In the Lord of the Rings in the chapter "The Shadow of the Past", Gandalf explains to Frodo that Gollum was captured and interrogated by the enemy in Mordor. He then explains that later Aragorn captures Gollum after he was captured and held in Mordor. Later in the book it is suggested that Gollum was actually allowed to leave Mordor, but if that is the case, what is the motivation behind Sauron allowing him to leave? How does Sauron benefit from this?

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    Conversely, how does Sauron benefit from keeping him in Mordor? Commented Aug 15, 2012 at 23:15
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    A convenient snack for the fell beasts?
    – dlanod
    Commented Aug 16, 2012 at 6:27
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    Nobody wants to hold onto Gollum for too long. He'll eat all your fish and after a week or two he starts to stink up the place.
    – Zibbobz
    Commented Mar 13, 2015 at 15:19
  • @dlanod Gollum would probably fit the description of "fell meat" with which to nurse such beasts. Commented Feb 13, 2017 at 21:07
  • Just because he’s a Dark Lord of Evil doesn’t mean he doesn’t respect due process. Commented Feb 14, 2022 at 18:41

3 Answers 3


There's not a great deal of information on this in the books. Orcs rescued Gollum from the Elves of Mirkwood, and the Orcs at Cirith Ungol admitted being told to let him go:

'[Gollum]'s been here before. Came out of Lugburz the first time, years ago, and we had word from High Up to let him pass.'

So Sauron presumably did have some plan for him.

We know that Aragorn believes Gollum remains fearful of Sauron:

'There is no doubt that he was tormented, and the fear of Sauron lies black on his heart.'

My personal suspicion was that Sauron knew Gollum's sole aim was to try to obtain the Ring, and Sauron was happy with that. After all, Gollum ventured into Mordor itself for precisely that reason. Sauron probably believed that Gollum was a better option than an Aragorn, Boromir, Elrond or Galadriel taking up the Ring and using it against him - that was always his assumption as to how the Ring would be used.

Gollum would obtain the Ring, hold it, and not use it to overthrow Sauron. Now that Sauron knew the Ring was still in Middle Earth, he could easily use his forces to hunt for Gollum in the types of places Gollum would hide. After all, those are also the places where Sauron's forces tended to reside.

  • In addition, the ring wanted to return to its master. Gollum would have been compelled by it to seek Sauron out. As an additional bonus, Gollum would have been a thorn in whoever possessed the ring as Gollum was good at sneaking and stealing things. And if said whoever killed Gollum for the ring, they would have fallen deeper into its clutches. Commented Aug 16, 2012 at 9:30
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    All good points, except "Gollum would have been compelled by it to seek Sauron out." Gollum held the Ring for centuries without being compelled to seek out Sauron.
    – dlanod
    Commented Aug 16, 2012 at 9:39
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    The ring was in hiding during the time it was in Gollum's possession. So was Sauron. Remember that no one knew that the Necromancer was in fact Sauron -- they all thought it was Khamul. Once Sauron was found out and driven from Dol Guldur, then he was no longer in hiding but by this time the ring had moved away from Gollum's reach -- probably trying to be found by an orc and not a Hobbit... Commented Aug 16, 2012 at 10:05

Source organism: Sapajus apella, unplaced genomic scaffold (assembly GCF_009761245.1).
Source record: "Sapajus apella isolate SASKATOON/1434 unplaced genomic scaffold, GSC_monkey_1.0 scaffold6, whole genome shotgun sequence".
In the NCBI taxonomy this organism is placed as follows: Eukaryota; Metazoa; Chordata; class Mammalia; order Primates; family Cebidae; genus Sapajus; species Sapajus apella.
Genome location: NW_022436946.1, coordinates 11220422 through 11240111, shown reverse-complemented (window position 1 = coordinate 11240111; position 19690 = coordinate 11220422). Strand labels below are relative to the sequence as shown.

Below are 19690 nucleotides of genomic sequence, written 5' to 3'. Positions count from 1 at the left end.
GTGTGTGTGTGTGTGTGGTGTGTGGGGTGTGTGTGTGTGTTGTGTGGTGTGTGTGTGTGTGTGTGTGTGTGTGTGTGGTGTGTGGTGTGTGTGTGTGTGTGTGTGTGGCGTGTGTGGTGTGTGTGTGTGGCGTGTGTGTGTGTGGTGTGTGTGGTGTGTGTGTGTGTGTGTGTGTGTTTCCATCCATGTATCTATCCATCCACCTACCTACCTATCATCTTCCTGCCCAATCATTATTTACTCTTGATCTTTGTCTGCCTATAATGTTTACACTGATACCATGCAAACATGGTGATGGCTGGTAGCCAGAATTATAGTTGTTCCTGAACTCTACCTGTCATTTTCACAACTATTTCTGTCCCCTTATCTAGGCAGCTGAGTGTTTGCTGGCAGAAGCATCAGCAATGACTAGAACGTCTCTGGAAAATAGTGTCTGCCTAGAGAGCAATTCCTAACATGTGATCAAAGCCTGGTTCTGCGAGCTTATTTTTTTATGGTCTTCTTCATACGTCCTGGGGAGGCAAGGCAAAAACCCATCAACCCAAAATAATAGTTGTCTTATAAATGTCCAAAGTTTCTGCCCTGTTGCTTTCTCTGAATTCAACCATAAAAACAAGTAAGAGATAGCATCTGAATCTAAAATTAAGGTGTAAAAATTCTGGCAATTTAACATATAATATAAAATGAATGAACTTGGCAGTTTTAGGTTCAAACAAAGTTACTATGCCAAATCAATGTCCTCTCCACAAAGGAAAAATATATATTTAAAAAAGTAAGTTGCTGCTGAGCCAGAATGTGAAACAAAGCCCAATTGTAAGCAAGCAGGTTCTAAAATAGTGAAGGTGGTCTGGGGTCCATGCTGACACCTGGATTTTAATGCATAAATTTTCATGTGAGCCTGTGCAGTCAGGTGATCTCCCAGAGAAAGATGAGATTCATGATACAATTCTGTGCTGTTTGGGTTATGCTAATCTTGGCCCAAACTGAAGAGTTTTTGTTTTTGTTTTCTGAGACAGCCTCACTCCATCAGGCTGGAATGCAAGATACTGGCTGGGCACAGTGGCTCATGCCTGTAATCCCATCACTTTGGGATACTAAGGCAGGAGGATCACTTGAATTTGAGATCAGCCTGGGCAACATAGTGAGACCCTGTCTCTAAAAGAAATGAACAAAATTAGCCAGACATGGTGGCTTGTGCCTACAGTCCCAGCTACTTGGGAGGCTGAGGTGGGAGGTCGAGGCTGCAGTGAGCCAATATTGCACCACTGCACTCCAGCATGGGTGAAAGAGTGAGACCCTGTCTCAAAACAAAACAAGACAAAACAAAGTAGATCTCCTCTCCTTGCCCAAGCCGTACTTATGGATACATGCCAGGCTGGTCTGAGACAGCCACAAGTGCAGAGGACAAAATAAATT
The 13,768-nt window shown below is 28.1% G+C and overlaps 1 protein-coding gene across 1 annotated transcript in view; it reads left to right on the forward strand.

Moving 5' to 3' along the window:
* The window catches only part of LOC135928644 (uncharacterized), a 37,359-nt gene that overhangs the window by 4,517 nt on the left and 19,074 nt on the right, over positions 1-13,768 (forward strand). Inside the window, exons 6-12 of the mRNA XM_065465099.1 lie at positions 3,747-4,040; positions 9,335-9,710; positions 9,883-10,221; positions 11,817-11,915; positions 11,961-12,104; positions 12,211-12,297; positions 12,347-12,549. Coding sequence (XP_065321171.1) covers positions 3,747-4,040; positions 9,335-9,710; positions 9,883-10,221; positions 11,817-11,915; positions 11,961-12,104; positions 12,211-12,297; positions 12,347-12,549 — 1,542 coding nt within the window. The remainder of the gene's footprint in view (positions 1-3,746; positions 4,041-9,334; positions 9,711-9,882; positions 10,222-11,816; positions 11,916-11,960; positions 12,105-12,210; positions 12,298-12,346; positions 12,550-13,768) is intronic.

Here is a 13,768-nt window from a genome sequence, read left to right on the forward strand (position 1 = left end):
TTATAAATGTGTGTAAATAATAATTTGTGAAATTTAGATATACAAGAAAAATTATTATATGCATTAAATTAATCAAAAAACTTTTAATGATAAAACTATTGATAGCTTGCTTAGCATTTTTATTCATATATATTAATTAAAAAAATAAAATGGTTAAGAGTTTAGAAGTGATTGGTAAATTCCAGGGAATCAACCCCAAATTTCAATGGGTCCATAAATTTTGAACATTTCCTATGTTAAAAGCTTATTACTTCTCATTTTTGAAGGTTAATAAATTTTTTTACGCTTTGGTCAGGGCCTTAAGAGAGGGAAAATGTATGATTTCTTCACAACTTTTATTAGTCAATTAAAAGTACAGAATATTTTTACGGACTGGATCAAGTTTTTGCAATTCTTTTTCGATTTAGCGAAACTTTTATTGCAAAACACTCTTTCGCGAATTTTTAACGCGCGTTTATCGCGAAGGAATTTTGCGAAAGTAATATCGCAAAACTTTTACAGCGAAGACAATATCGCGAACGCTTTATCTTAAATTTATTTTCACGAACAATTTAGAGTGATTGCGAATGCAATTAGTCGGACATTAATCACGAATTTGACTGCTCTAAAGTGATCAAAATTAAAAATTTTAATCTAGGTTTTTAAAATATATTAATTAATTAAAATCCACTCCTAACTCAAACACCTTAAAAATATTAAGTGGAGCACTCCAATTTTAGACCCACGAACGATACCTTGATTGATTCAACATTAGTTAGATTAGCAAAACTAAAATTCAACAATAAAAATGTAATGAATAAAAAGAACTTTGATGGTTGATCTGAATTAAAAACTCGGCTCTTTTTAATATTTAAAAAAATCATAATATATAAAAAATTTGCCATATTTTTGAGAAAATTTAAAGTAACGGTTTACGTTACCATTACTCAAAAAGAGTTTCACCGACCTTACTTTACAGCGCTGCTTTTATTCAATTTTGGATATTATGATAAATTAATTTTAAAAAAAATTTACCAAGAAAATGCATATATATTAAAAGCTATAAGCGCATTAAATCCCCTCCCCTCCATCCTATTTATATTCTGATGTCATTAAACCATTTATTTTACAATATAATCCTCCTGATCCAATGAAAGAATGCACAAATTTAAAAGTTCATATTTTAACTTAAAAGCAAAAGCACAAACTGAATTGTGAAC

It's from Unfinished Tales, The Hunt for the Ring, the first paragraph:

Gollum was captured in Mordor in the year 3017 and taken to Barad-dûr, and there questioned and tormented. When he had learned what he could from him, Sauron released him and sent him forth again. He did not trust Gollum, for he divined something indomitable in him, which could not be overcome, even by the Shadow of Fear, except by destroying him. But Sauron perceived the depth of Gollum’s malice towards those that had ‘robbed’ him, and guessing that he would go in search of them to avenge himself, Sauron hoped that his spies would thus be led to the Ring.

  • A great find. Have a +1 (and a little something extra).
    – Valorum
    Commented Feb 13, 2022 at 0:02
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    @Valorum - Why, thank you.
    – Lesser son
    Commented Feb 13, 2022 at 15:23

Sauron knew that Gollum would pursue the ring relentlessly, and that this would effectively function as a free service for Sauron. Once Gollum had the Ring it would only be a matter of time until Sauron got it off him as he did not have the strength to bend the ring to his will.

Here Sauron was just playing the long game.

Also, anyone attempting to use the ring to oppose Sauron would also have the loose cannon of Gollum to contend with which would, hopefully, make their job more difficult. Although this does kind of backfire, but only because of special items gifted by the elves otherwise Frodo would have been eaten by a spider.

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    "Kind of backfire?!" What would totally backfire look like?! Spoiler alert: Gollum destroys the Ring, and Sauron with it.
    – Lexible
    Commented Feb 14, 2022 at 18:46
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    @Lexible, I have been told I have the gift of understatement ;-)
    – Stefan
    Commented May 18, 2022 at 6:29

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